May 21-26 is National Dog Bite Prevention WeekŪ. According to the American Humane Association, there are over 78 million dogs in the United States. Nearly five million of those dogs have bitten people, and over 350,000 of those people needed emergency room care.
Children are the victims of the majority of those bites. PreventTheBite.com provides educational resources to children to help prevent dog bites. Children learn to recognize the body language of a fearful dog as well as an angry dog and a happy dog.
Dogs don’t bite because they are bad dogs, or because they are trying to gain dominance over people. They bite because they are afraid or feel threatened. Education equals prevention.
Tips on how to approach an unfamiliar dog:
- Always ask for permission to pet the dog (if his person is present).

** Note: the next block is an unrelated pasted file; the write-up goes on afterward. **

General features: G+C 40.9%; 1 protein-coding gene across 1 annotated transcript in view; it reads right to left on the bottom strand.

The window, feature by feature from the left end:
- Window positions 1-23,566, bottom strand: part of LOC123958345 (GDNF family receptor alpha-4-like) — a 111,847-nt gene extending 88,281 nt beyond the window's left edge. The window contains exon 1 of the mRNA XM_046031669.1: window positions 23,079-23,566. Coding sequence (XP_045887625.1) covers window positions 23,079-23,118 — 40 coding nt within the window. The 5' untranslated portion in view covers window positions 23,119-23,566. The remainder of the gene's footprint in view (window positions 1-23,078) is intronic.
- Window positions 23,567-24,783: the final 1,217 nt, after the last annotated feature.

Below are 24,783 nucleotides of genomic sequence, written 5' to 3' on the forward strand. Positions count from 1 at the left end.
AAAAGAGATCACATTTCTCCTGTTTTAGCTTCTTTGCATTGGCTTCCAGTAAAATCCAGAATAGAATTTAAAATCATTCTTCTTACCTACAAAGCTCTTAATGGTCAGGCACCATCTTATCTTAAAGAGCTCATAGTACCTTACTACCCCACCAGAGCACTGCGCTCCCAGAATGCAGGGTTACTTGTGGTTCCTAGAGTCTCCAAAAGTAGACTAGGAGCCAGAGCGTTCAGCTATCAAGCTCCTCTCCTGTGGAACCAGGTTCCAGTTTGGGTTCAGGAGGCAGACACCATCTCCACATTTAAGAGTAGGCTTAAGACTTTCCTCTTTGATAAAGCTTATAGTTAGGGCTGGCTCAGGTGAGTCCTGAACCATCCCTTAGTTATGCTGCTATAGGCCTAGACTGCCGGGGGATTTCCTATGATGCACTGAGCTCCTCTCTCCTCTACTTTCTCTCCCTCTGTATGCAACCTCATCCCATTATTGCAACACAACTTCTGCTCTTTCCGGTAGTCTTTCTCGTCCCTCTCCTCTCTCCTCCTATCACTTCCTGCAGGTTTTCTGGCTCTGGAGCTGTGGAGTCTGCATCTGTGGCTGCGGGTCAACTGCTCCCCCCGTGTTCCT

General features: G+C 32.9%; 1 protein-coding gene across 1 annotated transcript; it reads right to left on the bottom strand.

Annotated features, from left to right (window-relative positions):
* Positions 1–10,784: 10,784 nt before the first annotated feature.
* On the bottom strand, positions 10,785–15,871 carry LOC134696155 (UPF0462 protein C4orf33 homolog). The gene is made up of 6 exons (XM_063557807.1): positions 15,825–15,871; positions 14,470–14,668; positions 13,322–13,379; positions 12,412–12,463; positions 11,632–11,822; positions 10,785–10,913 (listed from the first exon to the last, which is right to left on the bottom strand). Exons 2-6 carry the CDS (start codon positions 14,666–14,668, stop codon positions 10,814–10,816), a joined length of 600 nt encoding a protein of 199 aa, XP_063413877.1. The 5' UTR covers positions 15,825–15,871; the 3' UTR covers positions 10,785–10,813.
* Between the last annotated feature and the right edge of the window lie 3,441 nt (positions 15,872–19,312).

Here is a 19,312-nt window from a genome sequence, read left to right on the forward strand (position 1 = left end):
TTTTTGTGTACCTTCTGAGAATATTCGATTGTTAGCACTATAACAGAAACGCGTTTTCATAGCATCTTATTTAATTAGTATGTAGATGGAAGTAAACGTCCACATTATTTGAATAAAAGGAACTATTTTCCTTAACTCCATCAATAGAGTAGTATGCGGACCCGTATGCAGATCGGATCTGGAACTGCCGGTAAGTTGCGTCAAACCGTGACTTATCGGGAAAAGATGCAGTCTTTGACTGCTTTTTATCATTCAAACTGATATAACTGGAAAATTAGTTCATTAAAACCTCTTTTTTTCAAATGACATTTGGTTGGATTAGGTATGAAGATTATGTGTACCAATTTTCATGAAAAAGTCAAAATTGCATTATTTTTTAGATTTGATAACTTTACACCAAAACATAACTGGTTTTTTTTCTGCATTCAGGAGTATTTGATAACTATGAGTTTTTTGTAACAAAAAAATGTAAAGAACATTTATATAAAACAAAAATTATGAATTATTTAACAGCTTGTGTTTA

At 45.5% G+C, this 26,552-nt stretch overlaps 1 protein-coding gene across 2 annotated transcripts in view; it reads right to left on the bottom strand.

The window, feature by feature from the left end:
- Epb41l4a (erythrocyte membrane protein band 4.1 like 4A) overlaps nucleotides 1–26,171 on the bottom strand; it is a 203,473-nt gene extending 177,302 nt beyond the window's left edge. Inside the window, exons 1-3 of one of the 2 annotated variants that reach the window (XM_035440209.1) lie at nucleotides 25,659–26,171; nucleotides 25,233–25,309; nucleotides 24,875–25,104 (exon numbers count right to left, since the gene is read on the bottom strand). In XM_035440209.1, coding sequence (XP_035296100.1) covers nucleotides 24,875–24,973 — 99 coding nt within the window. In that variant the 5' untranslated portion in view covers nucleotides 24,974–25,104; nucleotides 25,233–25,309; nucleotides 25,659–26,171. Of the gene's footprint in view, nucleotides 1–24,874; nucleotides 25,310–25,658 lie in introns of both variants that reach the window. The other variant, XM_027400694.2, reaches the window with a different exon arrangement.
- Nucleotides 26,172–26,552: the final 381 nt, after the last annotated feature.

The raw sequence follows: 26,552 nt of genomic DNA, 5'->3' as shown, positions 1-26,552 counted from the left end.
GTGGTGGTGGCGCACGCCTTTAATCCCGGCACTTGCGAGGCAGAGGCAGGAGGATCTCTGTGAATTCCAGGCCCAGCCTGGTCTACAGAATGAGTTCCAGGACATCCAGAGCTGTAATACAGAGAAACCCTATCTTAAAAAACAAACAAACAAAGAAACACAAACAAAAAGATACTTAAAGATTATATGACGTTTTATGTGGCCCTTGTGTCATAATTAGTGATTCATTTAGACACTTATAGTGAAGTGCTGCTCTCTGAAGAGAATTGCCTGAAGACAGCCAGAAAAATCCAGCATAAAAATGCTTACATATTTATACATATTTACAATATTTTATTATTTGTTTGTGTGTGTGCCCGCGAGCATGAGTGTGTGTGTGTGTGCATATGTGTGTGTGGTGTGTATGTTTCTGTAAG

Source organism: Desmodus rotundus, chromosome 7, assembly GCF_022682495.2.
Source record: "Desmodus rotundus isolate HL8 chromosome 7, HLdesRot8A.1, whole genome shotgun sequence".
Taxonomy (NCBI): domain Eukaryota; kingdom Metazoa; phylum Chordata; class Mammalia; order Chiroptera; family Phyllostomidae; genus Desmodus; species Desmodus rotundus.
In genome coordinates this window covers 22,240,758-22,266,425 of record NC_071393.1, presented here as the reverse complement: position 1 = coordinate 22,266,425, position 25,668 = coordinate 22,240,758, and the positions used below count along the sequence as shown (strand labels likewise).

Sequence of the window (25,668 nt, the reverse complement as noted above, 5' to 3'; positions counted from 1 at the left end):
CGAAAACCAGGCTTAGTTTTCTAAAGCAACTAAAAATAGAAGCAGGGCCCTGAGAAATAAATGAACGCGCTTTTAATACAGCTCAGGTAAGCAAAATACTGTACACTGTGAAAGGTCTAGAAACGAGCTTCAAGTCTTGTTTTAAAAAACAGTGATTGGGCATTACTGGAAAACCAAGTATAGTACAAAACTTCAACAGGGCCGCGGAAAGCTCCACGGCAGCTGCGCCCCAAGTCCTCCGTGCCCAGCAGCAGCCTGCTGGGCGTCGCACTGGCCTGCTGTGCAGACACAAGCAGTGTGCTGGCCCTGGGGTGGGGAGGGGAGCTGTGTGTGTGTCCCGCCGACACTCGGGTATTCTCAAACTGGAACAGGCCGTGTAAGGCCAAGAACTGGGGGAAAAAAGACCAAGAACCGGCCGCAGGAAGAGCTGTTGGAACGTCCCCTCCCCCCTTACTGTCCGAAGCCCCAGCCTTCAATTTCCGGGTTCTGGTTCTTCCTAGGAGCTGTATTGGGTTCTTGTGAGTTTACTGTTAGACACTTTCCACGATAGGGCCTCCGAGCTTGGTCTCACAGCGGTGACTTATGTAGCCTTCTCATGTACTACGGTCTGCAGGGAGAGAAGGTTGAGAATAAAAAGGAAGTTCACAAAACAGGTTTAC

- Never pet the dog on top of his head. Many dogs view this as threatening behavior.
- Stay relaxed and still, and let the dog approach you, instead of approaching him.
- Leave your hands at your side while he approaches, instead of reaching out to him.
- Once he has approached you and has shown signs of being comfortable, slowly pet him on the chest, underneath his head, instead of reaching over his head.
- If the dog is in an enclosed area such as a crate or even a shopping cart, don’t reach in to greet the dog.
- Don’t try and take a toy or food away from the dog.
- Do not make loud noises or sudden movements towards the dog.
- Don’t touch a dog that appears to be sleeping.
- Don’t approach a dog whose hair is raised, is growling, has their ears back and erect, and appears stressed.
How do you approach stranger dogs? Feel free to add to my tips in a comment below.
Have you tried Sound Therapy for your dogs? Through a Dog’s Ear is the first music clinically demonstrated to calm the canine nervous system.